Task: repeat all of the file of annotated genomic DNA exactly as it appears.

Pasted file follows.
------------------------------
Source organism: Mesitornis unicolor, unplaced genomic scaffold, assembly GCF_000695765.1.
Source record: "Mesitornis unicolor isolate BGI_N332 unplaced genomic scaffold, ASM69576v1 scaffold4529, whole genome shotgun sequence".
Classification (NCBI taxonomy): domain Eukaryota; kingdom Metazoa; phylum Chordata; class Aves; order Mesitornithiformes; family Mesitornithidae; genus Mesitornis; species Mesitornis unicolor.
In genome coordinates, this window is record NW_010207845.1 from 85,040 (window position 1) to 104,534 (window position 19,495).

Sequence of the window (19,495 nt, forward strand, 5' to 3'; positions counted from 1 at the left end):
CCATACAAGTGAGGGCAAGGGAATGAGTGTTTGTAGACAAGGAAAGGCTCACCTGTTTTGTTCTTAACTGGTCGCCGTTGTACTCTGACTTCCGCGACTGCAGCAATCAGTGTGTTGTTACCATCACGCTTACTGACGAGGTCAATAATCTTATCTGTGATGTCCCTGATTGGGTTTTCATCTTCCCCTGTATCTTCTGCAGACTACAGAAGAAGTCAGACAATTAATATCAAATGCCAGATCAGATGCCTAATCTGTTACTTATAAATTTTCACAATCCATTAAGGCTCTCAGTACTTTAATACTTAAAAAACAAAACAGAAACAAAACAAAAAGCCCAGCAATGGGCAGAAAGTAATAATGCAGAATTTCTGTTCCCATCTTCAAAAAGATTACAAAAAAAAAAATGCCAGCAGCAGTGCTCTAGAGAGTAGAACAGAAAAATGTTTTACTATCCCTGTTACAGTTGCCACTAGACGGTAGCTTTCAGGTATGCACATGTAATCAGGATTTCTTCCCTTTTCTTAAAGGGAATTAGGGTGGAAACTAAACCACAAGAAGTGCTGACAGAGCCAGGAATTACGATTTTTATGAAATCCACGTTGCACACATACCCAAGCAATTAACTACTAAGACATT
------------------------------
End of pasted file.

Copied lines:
Source organism: Mesitornis unicolor, unplaced genomic scaffold, assembly GCF_000695765.1.
Source record: "Mesitornis unicolor isolate BGI_N332 unplaced genomic scaffold, ASM69576v1 scaffold4529, whole genome shotgun sequence".
Classification (NCBI taxonomy): domain Eukaryota; kingdom Metazoa; phylum Chordata; class Aves; order Mesitornithiformes; family Mesitornithidae; genus Mesitornis; species Mesitornis unicolor.
In genome coordinates, this window is record NW_010207845.1 from 85,040 (window position 1) to 104,534 (window position 19,495).

Sequence of the window (19,495 nt, forward strand, 5' to 3'; positions counted from 1 at the left end):
CCATACAAGTGAGGGCAAGGGAATGAGTGTTTGTAGACAAGGAAAGGCTCACCTGTTTTGTTCTTAACTGGTCGCCGTTGTACTCTGACTTCCGCGACTGCAGCAATCAGTGTGTTGTTACCATCACGCTTACTGACGAGGTCAATAATCTTATCTGTGATGTCCCTGATTGGGTTTTCATCTTCCCCTGTATCTTCTGCAGACTACAGAAGAAGTCAGACAATTAATATCAAATGCCAGATCAGATGCCTAATCTGTTACTTATAAATTTTCACAATCCATTAAGGCTCTCAGTACTTTAATACTTAAAAAACAAAACAGAAACAAAACAAAAAGCCCAGCAATGGGCAGAAAGTAATAATGCAGAATTTCTGTTCCCATCTTCAAAAAGATTACAAAAAAAAAAATGCCAGCAGCAGTGCTCTAGAGAGTAGAACAGAAAAATGTTTTACTATCCCTGTTACAGTTGCCACTAGACGGTAGCTTTCAGGTATGCACATGTAATCAGGATTTCTTCCCTTTTCTTAAAGGGAATTAGGGTGGAAACTAAACCACAAGAAGTGCTGACAGAGCCAGGAATTACGATTTTTATGAAATCCACGTTGCACACATACCCAAGCAATTAACTACTAAGACATT